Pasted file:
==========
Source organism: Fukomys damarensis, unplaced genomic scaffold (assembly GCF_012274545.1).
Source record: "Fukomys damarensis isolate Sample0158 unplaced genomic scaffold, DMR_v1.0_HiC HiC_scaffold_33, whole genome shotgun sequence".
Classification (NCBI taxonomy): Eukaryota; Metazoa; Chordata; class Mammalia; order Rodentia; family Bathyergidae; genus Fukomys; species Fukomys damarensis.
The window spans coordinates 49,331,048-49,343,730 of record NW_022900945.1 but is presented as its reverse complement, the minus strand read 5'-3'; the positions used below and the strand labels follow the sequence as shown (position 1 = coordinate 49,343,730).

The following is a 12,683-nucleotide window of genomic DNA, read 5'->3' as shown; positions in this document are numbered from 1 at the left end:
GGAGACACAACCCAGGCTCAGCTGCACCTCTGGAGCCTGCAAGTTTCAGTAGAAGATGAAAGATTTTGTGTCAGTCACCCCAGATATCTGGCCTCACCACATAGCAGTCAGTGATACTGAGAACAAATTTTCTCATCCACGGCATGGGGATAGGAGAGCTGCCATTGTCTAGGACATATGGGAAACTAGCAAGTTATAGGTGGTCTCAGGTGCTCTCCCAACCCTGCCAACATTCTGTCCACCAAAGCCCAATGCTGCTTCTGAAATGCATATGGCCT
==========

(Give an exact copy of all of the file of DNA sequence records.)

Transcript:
Source organism: Fukomys damarensis, unplaced genomic scaffold (assembly GCF_012274545.1).
Source record: "Fukomys damarensis isolate Sample0158 unplaced genomic scaffold, DMR_v1.0_HiC HiC_scaffold_33, whole genome shotgun sequence".
Classification (NCBI taxonomy): Eukaryota; Metazoa; Chordata; class Mammalia; order Rodentia; family Bathyergidae; genus Fukomys; species Fukomys damarensis.
The window spans coordinates 49,331,048-49,343,730 of record NW_022900945.1 but is presented as its reverse complement, the minus strand read 5'-3'; the positions used below and the strand labels follow the sequence as shown (position 1 = coordinate 49,343,730).

The following is a 12,683-nucleotide window of genomic DNA, read 5'->3' as shown; positions in this document are numbered from 1 at the left end:
GGAGACACAACCCAGGCTCAGCTGCACCTCTGGAGCCTGCAAGTTTCAGTAGAAGATGAAAGATTTTGTGTCAGTCACCCCAGATATCTGGCCTCACCACATAGCAGTCAGTGATACTGAGAACAAATTTTCTCATCCACGGCATGGGGATAGGAGAGCTGCCATTGTCTAGGACATATGGGAAACTAGCAAGTTATAGGTGGTCTCAGGTGCTCTCCCAACCCTGCCAACATTCTGTCCACCAAAGCCCAATGCTGCTTCTGAAATGCATATGGCCT